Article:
The entering elements are represented by the enter selection. This is the selection returned by .enter. We can modify the enter selection using:

var myData = ['A', 'B', 'C', 'D', 'E'];

var u = d3.select('#content')
  .selectAll('div')
  .data(myData);

u.enter()
  .append('div')
  .text(function(d) {
    return d;
  });

When the button is clicked, new elements are added and their text content is updated. Only the entering elements have their text updated because we call .text on the enter selection.

If we want to modify the existing and entering elements we could call .text on the update and enter selections.

However D3 has a function .merge which can merge selections together. This means we can do the following:

var myData = ['A', 'B', 'C', 'D', 'E'];

var u = d3.select('#content')
  .selectAll('div')
  .data(myData);

u.enter()
  .append('div')
  .merge(u)
  .text(function(d) {
    return d;
  });
This is a big departure from v3. The entering elements were implicitly included in the update selection so there was no need for .merge.

General update pattern

A common pattern (proposed by D3’s creator Mike Bostock) is to encapsulate the above behaviour of adding, removing and updating DOM elements in a single function:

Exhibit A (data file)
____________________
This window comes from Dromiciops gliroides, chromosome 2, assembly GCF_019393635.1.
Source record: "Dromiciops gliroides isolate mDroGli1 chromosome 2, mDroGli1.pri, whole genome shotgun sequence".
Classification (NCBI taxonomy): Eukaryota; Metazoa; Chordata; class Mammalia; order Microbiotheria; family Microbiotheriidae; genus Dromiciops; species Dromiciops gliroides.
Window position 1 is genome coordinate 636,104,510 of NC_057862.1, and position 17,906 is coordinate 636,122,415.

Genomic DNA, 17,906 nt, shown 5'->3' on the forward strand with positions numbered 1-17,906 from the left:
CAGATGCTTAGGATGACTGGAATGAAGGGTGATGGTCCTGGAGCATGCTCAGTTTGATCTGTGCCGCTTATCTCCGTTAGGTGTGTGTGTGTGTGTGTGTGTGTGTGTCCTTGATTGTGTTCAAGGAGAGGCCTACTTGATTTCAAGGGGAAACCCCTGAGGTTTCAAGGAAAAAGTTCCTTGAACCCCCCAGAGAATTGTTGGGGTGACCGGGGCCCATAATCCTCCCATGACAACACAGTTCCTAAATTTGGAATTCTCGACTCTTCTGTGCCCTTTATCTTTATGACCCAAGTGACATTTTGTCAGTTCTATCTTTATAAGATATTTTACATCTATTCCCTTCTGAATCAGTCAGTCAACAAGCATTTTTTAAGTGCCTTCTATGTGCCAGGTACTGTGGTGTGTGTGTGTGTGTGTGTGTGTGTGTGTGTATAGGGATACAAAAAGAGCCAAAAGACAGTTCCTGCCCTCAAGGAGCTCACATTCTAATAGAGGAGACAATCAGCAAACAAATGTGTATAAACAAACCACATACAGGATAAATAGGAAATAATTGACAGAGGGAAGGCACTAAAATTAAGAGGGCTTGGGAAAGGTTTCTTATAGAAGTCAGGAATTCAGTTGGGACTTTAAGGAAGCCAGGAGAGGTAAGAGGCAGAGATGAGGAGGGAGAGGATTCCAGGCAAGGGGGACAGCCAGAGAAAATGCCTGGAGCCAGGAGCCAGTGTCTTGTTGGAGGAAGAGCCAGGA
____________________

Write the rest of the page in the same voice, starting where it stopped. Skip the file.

function update(data) {
  var u = d3.select('#content')
    .selectAll('div')
    .data(data);

  u.enter()
    .append('div')
    .merge(u)
    .text(function(d) {
      return d;
    });

  u.exit().remove();
}

Typically the update function is called whenever the data changes.

Here’s another example where we colour entering elements orange:

function update(data) {
  var u = d3.select('#content')
    .selectAll('div')
    .data(data);

  u.enter()
    .append('div')
    .classed('new', true)
    .text(function(d) {
      return d;
    });

  u.text(function(d) {
      return d;
    })
    .classed('new', false);

  u.exit().remove();
}

Data join key function

When we do a data join D3 binds the first array element to the first element in the selection, the second array element to the second element in the selection and so on.

However, if the order of array elements changes (such as during element sorting, insertion or removal), the array elements might get joined to different DOM elements.

We can solve this problem by providing .data with a key function. This function should return a unique id value for each array element, allowing D3 to make sure each array element stays joined to the same DOM element.

Let’s look at an example, first using a key function, and then without.

We start with an array ['Z'] and each time the button is clicked a new letter is added at the start of the array.

Because of the key function each letter will stay bound to the same DOM element meaning that when a new letter is inserted each existing letter transitions into a new position:

Without a key function the DOM elements’ text is updated (rather than position) meaning we lose a meaningful transition effect:

There’s many instances when key functions are not required but if there’s any chance that your data elements can change position (e.g. through insertion or sorting) and you’re using transitions then you should probably use them.